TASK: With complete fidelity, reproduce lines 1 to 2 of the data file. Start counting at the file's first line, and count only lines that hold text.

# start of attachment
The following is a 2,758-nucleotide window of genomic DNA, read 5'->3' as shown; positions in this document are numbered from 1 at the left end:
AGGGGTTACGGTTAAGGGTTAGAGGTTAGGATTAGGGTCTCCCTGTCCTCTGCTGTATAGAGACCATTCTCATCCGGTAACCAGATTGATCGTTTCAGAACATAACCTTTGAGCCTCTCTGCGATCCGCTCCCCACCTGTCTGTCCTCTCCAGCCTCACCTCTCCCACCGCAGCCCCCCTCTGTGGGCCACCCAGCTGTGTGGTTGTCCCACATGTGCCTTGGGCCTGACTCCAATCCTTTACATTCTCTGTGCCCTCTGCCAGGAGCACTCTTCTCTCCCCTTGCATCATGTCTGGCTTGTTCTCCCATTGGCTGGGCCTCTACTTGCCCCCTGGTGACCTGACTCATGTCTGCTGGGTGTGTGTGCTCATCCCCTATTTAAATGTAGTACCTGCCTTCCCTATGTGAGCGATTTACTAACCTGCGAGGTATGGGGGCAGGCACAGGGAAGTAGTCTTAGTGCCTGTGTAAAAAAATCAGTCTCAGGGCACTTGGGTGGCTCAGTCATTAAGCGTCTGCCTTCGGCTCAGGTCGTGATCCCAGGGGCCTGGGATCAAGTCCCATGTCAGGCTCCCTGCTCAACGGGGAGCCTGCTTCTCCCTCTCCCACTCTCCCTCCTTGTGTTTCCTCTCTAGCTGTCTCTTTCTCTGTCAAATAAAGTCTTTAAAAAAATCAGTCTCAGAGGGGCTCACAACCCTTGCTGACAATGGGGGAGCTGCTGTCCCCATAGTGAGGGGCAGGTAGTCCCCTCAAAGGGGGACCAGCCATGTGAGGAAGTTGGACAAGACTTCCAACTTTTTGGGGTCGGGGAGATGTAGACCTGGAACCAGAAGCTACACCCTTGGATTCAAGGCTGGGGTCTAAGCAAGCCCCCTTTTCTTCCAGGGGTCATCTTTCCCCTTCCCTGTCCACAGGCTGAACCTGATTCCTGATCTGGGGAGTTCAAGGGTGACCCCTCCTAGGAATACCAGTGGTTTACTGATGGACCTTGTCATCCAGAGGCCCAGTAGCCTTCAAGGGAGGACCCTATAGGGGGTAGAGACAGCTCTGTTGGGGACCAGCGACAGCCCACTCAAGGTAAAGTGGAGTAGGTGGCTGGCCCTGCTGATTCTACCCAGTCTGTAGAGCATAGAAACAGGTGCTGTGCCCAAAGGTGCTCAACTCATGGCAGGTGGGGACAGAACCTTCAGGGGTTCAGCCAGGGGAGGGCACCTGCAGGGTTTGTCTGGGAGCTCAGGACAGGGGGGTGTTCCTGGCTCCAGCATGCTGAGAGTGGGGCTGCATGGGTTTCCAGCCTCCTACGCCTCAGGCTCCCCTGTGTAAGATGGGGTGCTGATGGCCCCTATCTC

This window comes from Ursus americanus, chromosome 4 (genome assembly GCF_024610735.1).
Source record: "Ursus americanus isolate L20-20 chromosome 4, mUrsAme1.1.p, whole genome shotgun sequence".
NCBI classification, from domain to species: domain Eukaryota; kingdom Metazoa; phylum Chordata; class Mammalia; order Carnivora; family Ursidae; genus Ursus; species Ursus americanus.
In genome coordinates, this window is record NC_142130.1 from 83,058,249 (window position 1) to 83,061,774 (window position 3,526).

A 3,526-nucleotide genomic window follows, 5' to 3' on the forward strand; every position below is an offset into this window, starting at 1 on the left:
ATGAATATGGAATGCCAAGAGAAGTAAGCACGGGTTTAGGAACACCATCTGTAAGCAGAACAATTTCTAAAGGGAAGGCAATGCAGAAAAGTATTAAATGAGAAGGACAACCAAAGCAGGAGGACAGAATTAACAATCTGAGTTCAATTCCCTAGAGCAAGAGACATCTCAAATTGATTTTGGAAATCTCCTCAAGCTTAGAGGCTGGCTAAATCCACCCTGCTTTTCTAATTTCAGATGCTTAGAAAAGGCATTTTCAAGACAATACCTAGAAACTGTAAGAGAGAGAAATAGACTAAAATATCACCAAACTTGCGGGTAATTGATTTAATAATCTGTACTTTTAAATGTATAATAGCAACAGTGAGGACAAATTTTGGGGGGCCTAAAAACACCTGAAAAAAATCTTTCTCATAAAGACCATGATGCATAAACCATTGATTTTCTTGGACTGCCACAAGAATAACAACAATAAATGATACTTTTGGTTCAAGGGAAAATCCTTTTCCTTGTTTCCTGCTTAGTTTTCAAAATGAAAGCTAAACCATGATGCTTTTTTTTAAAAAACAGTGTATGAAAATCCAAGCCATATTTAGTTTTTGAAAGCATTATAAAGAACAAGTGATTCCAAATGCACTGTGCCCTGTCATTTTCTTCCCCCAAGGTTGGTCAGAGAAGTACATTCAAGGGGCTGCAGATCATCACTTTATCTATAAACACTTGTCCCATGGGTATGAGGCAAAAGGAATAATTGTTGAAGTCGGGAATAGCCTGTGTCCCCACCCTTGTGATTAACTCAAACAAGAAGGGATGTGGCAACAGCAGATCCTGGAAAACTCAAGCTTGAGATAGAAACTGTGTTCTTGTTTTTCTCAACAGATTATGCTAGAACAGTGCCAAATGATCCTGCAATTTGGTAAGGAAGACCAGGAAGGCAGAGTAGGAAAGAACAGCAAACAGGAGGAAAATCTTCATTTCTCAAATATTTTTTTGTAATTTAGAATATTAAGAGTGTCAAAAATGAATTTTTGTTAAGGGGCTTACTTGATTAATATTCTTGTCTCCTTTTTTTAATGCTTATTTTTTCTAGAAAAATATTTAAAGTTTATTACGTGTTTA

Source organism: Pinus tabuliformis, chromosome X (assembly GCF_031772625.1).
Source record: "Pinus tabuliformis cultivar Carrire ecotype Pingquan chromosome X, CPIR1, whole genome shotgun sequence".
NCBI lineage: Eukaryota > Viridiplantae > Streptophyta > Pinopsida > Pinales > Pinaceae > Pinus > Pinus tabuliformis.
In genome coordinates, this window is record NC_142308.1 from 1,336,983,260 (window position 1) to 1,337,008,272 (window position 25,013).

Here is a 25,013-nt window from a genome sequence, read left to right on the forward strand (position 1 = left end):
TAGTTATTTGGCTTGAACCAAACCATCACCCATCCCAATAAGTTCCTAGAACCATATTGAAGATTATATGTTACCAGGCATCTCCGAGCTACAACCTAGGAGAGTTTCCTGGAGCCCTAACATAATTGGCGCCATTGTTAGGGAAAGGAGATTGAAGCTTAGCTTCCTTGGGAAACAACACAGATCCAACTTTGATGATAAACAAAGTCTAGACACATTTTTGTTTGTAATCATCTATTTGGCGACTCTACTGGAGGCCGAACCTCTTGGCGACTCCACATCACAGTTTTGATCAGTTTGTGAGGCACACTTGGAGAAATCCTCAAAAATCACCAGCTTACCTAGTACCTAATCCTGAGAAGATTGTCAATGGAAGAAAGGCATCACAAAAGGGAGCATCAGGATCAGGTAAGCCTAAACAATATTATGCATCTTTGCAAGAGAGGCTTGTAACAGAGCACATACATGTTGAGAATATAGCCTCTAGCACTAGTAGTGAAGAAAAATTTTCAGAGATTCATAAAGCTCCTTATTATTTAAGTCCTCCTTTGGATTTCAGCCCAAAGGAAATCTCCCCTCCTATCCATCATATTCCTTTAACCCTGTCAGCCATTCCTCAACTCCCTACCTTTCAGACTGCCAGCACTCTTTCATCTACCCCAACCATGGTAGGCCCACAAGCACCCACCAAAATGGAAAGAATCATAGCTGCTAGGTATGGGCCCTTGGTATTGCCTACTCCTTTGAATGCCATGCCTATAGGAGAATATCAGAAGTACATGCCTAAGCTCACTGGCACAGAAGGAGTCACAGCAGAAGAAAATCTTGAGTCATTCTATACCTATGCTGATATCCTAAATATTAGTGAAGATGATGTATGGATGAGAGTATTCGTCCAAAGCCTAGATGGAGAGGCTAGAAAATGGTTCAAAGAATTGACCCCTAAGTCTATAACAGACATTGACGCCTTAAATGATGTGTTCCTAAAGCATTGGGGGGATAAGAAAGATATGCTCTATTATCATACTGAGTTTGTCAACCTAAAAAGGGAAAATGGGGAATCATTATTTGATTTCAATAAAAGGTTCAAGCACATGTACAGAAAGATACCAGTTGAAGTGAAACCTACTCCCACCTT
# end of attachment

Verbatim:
The following is a 2,758-nucleotide window of genomic DNA, read 5'->3' as shown; positions in this document are numbered from 1 at the left end:
AGGGGTTACGGTTAAGGGTTAGAGGTTAGGATTAGGGTCTCCCTGTCCTCTGCTGTATAGAGACCATTCTCATCCGGTAACCAGATTGATCGTTTCAGAACATAACCTTTGAGCCTCTCTGCGATCCGCTCCCCACCTGTCTGTCCTCTCCAGCCTCACCTCTCCCACCGCAGCCCCCCTCTGTGGGCCACCCAGCTGTGTGGTTGTCCCACATGTGCCTTGGGCCTGACTCCAATCCTTTACATTCTCTGTGCCCTCTGCCAGGAGCACTCTTCTCTCCCCTTGCATCATGTCTGGCTTGTTCTCCCATTGGCTGGGCCTCTACTTGCCCCCTGGTGACCTGACTCATGTCTGCTGGGTGTGTGTGCTCATCCCCTATTTAAATGTAGTACCTGCCTTCCCTATGTGAGCGATTTACTAACCTGCGAGGTATGGGGGCAGGCACAGGGAAGTAGTCTTAGTGCCTGTGTAAAAAAATCAGTCTCAGGGCACTTGGGTGGCTCAGTCATTAAGCGTCTGCCTTCGGCTCAGGTCGTGATCCCAGGGGCCTGGGATCAAGTCCCATGTCAGGCTCCCTGCTCAACGGGGAGCCTGCTTCTCCCTCTCCCACTCTCCCTCCTTGTGTTTCCTCTCTAGCTGTCTCTTTCTCTGTCAAATAAAGTCTTTAAAAAAATCAGTCTCAGAGGGGCTCACAACCCTTGCTGACAATGGGGGAGCTGCTGTCCCCATAGTGAGGGGCAGGTAGTCCCCTCAAAGGGGGACCAGCCATGTGAGGAAGTTGGACAAGACTTCCAACTTTTTGGGGTCGGGGAGATGTAGACCTGGAACCAGAAGCTACACCCTTGGATTCAAGGCTGGGGTCTAAGCAAGCCCCCTTTTCTTCCAGGGGTCATCTTTCCCCTTCCCTGTCCACAGGCTGAACCTGATTCCTGATCTGGGGAGTTCAAGGGTGACCCCTCCTAGGAATACCAGTGGTTTACTGATGGACCTTGTCATCCAGAGGCCCAGTAGCCTTCAAGGGAGGACCCTATAGGGGGTAGAGACAGCTCTGTTGGGGACCAGCGACAGCCCACTCAAGGTAAAGTGGAGTAGGTGGCTGGCCCTGCTGATTCTACCCAGTCTGTAGAGCATAGAAACAGGTGCTGTGCCCAAAGGTGCTCAACTCATGGCAGGTGGGGACAGAACCTTCAGGGGTTCAGCCAGGGGAGGGCACCTGCAGGGTTTGTCTGGGAGCTCAGGACAGGGGGGTGTTCCTGGCTCCAGCATGCTGAGAGTGGGGCTGCATGGGTTTCCAGCCTCCTACGCCTCAGGCTCCCCTGTGTAAGATGGGGTGCTGATGGCCCCTATCTC